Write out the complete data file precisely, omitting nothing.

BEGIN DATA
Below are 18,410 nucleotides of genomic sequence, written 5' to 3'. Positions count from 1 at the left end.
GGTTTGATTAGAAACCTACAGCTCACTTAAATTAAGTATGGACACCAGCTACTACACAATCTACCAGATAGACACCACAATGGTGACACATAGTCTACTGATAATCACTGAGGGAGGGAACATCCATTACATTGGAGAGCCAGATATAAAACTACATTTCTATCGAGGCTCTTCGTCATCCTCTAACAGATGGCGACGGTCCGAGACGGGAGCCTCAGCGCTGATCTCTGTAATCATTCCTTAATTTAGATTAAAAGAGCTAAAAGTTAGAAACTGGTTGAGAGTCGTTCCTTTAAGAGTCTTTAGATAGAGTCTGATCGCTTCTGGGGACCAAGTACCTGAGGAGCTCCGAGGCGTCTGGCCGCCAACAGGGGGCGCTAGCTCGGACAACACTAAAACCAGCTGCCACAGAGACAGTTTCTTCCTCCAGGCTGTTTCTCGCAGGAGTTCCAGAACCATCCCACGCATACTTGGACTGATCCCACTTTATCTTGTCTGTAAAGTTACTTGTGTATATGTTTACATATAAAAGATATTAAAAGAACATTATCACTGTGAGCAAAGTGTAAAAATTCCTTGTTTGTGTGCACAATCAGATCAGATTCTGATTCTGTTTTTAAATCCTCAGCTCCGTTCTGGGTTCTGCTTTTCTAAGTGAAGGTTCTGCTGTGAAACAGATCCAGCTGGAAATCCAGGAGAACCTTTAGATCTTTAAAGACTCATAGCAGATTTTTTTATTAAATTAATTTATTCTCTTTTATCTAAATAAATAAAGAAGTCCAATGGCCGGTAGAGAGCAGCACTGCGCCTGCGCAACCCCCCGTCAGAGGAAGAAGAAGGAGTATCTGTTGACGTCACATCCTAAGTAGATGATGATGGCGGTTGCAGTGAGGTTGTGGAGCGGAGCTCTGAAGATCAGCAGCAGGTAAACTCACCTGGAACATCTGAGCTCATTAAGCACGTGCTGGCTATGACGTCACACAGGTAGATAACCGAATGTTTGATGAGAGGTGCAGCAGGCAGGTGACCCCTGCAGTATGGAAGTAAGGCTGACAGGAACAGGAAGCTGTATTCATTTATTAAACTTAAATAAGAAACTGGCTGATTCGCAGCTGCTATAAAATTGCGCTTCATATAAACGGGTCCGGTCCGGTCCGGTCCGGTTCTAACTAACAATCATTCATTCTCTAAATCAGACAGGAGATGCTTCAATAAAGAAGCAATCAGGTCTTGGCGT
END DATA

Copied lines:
Below are 18,410 nucleotides of genomic sequence, written 5' to 3'. Positions count from 1 at the left end.
GGTTTGATTAGAAACCTACAGCTCACTTAAATTAAGTATGGACACCAGCTACTACACAATCTACCAGATAGACACCACAATGGTGACACATAGTCTACTGATAATCACTGAGGGAGGGAACATCCATTACATTGGAGAGCCAGATATAAAACTACATTTCTATCGAGGCTCTTCGTCATCCTCTAACAGATGGCGACGGTCCGAGACGGGAGCCTCAGCGCTGATCTCTGTAATCATTCCTTAATTTAGATTAAAAGAGCTAAAAGTTAGAAACTGGTTGAGAGTCGTTCCTTTAAGAGTCTTTAGATAGAGTCTGATCGCTTCTGGGGACCAAGTACCTGAGGAGCTCCGAGGCGTCTGGCCGCCAACAGGGGGCGCTAGCTCGGACAACACTAAAACCAGCTGCCACAGAGACAGTTTCTTCCTCCAGGCTGTTTCTCGCAGGAGTTCCAGAACCATCCCACGCATACTTGGACTGATCCCACTTTATCTTGTCTGTAAAGTTACTTGTGTATATGTTTACATATAAAAGATATTAAAAGAACATTATCACTGTGAGCAAAGTGTAAAAATTCCTTGTTTGTGTGCACAATCAGATCAGATTCTGATTCTGTTTTTAAATCCTCAGCTCCGTTCTGGGTTCTGCTTTTCTAAGTGAAGGTTCTGCTGTGAAACAGATCCAGCTGGAAATCCAGGAGAACCTTTAGATCTTTAAAGACTCATAGCAGATTTTTTTATTAAATTAATTTATTCTCTTTTATCTAAATAAATAAAGAAGTCCAATGGCCGGTAGAGAGCAGCACTGCGCCTGCGCAACCCCCCGTCAGAGGAAGAAGAAGGAGTATCTGTTGACGTCACATCCTAAGTAGATGATGATGGCGGTTGCAGTGAGGTTGTGGAGCGGAGCTCTGAAGATCAGCAGCAGGTAAACTCACCTGGAACATCTGAGCTCATTAAGCACGTGCTGGCTATGACGTCACACAGGTAGATAACCGAATGTTTGATGAGAGGTGCAGCAGGCAGGTGACCCCTGCAGTATGGAAGTAAGGCTGACAGGAACAGGAAGCTGTATTCATTTATTAAACTTAAATAAGAAACTGGCTGATTCGCAGCTGCTATAAAATTGCGCTTCATATAAACGGGTCCGGTCCGGTCCGGTCCGGTTCTAACTAACAATCATTCATTCTCTAAATCAGACAGGAGATGCTTCAATAAAGAAGCAATCAGGTCTTGGCGT